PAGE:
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Below the Waterline: Distribution of tackle big business worldwide, but shop local when you can

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Fish habitats made by Eagle Scout Eli Crockett are placed on Wednesday, July 15, in Lake Decatur.

Our game is changing daily. Small companies are being gobbled up at a staggering rate and we have kidded each other that before long there will only be four or five companies building and manufacturing fishing gear sometime soon.

If there was anything good regarding COVID, it was clear the fishing industry flourished. Demand outdistanced supply and most companies are still trying to catch up.

Domestically produced products have a leg up on companies who have their products produced elsewhere, and although foreign companies, too, have kept up with demand, the bottleneck is shipping and unloading at ports of call. Medical supplies took precedent and PPE and other supplies needed by pharmacies and doctors were pushed ahead of other goods.

It is starting to break loose and no doubt where you live determines if new and shiny products for 2021 and 2022 will be arriving on your shelves. Typically those products from China, Thailand, Vietnam and other locations abroad enter the U.S. through the West Coast. Most containers have to pass a rigorous customs inspection and ships have to schedule unloading with weeks in advance.

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It seems it is a first-in, first-out proposition, but the last few months a lot of cargo has been held offshore for unloading due to lack of dock personnel, too. West Coast anglers usually lead the way with new techniques and products arriving from Japan and other countries as a result, and distribution then spreads out across the country via truck and air. Ships carry the largest amount of product and some companies do use air, but it is much more expensive.

COVID concerns entered the fray as well. Products and ship personnel had to be meticulously screened before allowing to dock not to spread the virus.

Shipping containers, known as TEU and FEU’s, come in two sizes — 20 foot and 40 foot. The largest cargo ships can transport over 21,000 TEU’s. That is a lot of spinnerbaits.

As the demand for more products increase, larger cargo ships will be built. Today, the Orient Overseas Container Line of Hong Kong has the largest cargo ship with a capacity of 29,121,680 feet. Stacked five or six high, that is a lot of product that has to be unloaded and distributed.

Logistically these containers are then trucked via bills of lading to distributors for subsequent shipping to stores for you to purchase. We believe keeping our own tackle boxes organized is a big job, but that crankbait from Japan has seen a lot of handling just to make it in it.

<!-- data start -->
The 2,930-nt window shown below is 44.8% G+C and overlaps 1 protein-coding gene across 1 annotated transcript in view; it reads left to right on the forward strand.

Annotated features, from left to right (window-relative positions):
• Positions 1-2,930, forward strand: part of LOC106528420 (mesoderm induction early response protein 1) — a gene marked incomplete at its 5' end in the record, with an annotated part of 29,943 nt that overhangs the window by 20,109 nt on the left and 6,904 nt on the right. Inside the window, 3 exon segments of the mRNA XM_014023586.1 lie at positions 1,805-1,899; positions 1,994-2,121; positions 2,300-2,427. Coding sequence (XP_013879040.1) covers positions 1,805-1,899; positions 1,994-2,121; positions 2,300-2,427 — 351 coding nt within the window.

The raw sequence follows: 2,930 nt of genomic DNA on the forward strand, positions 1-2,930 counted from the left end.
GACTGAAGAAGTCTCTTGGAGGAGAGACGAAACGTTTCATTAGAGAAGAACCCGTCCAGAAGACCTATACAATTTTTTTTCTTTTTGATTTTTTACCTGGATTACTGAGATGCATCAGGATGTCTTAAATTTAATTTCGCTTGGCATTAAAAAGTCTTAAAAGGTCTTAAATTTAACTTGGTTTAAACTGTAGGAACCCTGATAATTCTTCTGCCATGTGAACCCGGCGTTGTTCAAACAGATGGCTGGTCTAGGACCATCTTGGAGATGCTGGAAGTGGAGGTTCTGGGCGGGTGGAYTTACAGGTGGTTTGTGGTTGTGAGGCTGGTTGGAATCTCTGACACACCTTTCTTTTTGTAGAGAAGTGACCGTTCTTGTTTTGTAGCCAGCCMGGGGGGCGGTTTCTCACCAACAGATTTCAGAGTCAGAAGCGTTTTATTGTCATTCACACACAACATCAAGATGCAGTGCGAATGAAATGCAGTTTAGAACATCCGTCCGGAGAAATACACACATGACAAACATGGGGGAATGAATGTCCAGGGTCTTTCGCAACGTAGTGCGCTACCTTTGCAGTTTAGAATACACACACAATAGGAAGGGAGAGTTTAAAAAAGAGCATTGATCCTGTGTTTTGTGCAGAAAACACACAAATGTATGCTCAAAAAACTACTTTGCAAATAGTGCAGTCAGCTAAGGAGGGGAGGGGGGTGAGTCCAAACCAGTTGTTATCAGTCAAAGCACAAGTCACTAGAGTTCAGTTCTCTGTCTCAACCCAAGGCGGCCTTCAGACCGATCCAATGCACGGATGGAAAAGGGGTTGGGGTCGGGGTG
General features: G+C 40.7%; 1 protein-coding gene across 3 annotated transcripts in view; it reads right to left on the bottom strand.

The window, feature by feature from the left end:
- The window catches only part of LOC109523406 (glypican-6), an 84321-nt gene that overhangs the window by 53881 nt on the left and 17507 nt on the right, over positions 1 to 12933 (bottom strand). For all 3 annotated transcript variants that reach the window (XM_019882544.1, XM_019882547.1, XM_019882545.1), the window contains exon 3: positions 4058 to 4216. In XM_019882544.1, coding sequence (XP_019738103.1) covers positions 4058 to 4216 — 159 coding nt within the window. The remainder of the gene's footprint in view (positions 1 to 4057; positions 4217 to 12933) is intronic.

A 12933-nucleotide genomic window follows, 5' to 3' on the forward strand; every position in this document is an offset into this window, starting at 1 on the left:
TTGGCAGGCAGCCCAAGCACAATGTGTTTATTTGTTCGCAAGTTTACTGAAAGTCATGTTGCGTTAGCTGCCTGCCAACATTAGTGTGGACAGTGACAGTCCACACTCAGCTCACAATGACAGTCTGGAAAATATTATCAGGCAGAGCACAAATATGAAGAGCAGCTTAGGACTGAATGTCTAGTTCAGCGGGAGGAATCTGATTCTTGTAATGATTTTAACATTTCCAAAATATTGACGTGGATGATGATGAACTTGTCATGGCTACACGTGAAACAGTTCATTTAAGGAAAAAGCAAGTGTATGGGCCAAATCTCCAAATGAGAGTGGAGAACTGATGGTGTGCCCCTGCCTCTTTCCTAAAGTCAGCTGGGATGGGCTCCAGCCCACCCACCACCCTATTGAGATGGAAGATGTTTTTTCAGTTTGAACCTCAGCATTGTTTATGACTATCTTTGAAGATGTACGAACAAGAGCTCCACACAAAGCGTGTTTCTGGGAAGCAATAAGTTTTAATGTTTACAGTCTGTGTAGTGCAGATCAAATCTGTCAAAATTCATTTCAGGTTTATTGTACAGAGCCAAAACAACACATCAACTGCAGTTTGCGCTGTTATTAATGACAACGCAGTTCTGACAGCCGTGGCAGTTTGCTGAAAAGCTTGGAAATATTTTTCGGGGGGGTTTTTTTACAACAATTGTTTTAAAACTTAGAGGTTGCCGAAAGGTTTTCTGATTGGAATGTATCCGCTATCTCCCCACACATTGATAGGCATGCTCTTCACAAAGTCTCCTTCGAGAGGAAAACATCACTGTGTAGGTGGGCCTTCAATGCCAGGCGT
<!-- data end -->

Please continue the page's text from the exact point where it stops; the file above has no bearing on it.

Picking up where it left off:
Large box retailers have their own distribution centers that disseminate those products to stores based on geographical trends. Florida, Texas and other states with larger numbers of anglers get a large share of the new products first. Manufacturers/tackle companies also serve as a distribution center and prioritize their shipments based on their sales numbers, so the “mom and pop” stores can be the last to get the new products as a result.

The Midwest is somewhere in that pecking order, but not necessarily on the top of the food chain. Large online retailers like Tackle Warehouse, Bass Pro Shops, Academy Sports, Sportsman’s Outfitters, FishUSA, LandBigFish, Walmart and Amazon, which is getting more and more into fishing, get a majority of the new product, so buying online has become en vogue as a result.

Local tackle stores are going away, but compete well with domestic companies leading the charge. Those that compete well and stay vital shop for products that are not necessarily found at the big box stores. Smart buyers can seek products that fill a niche that may just be more specialized. Cottage builders should look to retailers like them and do well with their products.

The next time you tie on a new bait, look where it came from. I bet you will find that a large portion of your tackle is made somewhere else. I have gotten more particular of where the product is built in recent years and buy from companies that produce their products here whenever I can.

Buying U.S. products whenever possible is important, and supporting local dealers is, too. It is very important to the fishing industry to have all types of stores selling fishing gear. The law of large numbers says all are important. Although many products are made elsewhere, where the money ends up is important as well.

Fishing is much more than a glob of worms and sitting on a bucket. It is an international business that means big bucks. Anglers should look at where they come from, and who is keeping Americans gainfully employed first if possible, and then worry about if it puts a green fish on the end of the line.

Wishful thinking maybe, but buying local is very important and can make a huge difference to our friends who own small business.

Terry Brown is President of, an industry leading, daily website and social media fishing centered community that provides information on products, industry newsmakers and fishing techniques. You can read more by going to


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